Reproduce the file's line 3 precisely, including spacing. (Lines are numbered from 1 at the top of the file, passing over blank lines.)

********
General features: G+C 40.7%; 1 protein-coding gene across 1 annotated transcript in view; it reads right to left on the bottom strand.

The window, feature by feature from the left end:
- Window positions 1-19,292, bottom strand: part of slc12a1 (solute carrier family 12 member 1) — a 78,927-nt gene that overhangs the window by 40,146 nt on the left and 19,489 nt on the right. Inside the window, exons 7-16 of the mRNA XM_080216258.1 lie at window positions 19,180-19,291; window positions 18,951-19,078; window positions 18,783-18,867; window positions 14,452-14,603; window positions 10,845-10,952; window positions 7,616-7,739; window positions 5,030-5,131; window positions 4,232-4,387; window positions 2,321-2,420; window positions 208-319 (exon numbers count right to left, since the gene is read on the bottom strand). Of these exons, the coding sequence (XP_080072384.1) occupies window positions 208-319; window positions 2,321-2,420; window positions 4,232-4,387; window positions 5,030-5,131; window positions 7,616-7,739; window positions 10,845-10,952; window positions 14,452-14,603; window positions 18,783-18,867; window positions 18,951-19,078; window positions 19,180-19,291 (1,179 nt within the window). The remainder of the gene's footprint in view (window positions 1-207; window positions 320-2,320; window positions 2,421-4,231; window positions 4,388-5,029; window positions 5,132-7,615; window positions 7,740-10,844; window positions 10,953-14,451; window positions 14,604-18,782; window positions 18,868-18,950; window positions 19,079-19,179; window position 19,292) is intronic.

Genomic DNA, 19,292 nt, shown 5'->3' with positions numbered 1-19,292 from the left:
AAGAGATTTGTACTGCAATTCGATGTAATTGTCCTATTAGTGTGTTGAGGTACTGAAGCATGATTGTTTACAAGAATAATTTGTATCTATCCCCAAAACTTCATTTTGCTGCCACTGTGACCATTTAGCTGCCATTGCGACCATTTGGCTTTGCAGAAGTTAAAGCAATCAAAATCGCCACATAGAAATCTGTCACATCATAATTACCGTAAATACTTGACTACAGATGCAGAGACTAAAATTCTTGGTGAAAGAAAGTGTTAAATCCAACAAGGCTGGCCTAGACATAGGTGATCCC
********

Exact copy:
- Window positions 1-19,292, bottom strand: part of slc12a1 (solute carrier family 12 member 1) — a 78,927-nt gene that overhangs the window by 40,146 nt on the left and 19,489 nt on the right. Inside the window, exons 7-16 of the mRNA XM_080216258.1 lie at window positions 19,180-19,291; window positions 18,951-19,078; window positions 18,783-18,867; window positions 14,452-14,603; window positions 10,845-10,952; window positions 7,616-7,739; window positions 5,030-5,131; window positions 4,232-4,387; window positions 2,321-2,420; window positions 208-319 (exon numbers count right to left, since the gene is read on the bottom strand). Of these exons, the coding sequence (XP_080072384.1) occupies window positions 208-319; window positions 2,321-2,420; window positions 4,232-4,387; window positions 5,030-5,131; window positions 7,616-7,739; window positions 10,845-10,952; window positions 14,452-14,603; window positions 18,783-18,867; window positions 18,951-19,078; window positions 19,180-19,291 (1,179 nt within the window). The remainder of the gene's footprint in view (window positions 1-207; window positions 320-2,320; window positions 2,421-4,231; window positions 4,388-5,029; window positions 5,132-7,615; window positions 7,740-10,844; window positions 10,953-14,451; window positions 14,604-18,782; window positions 18,868-18,950; window positions 19,079-19,179; window position 19,292) is intronic.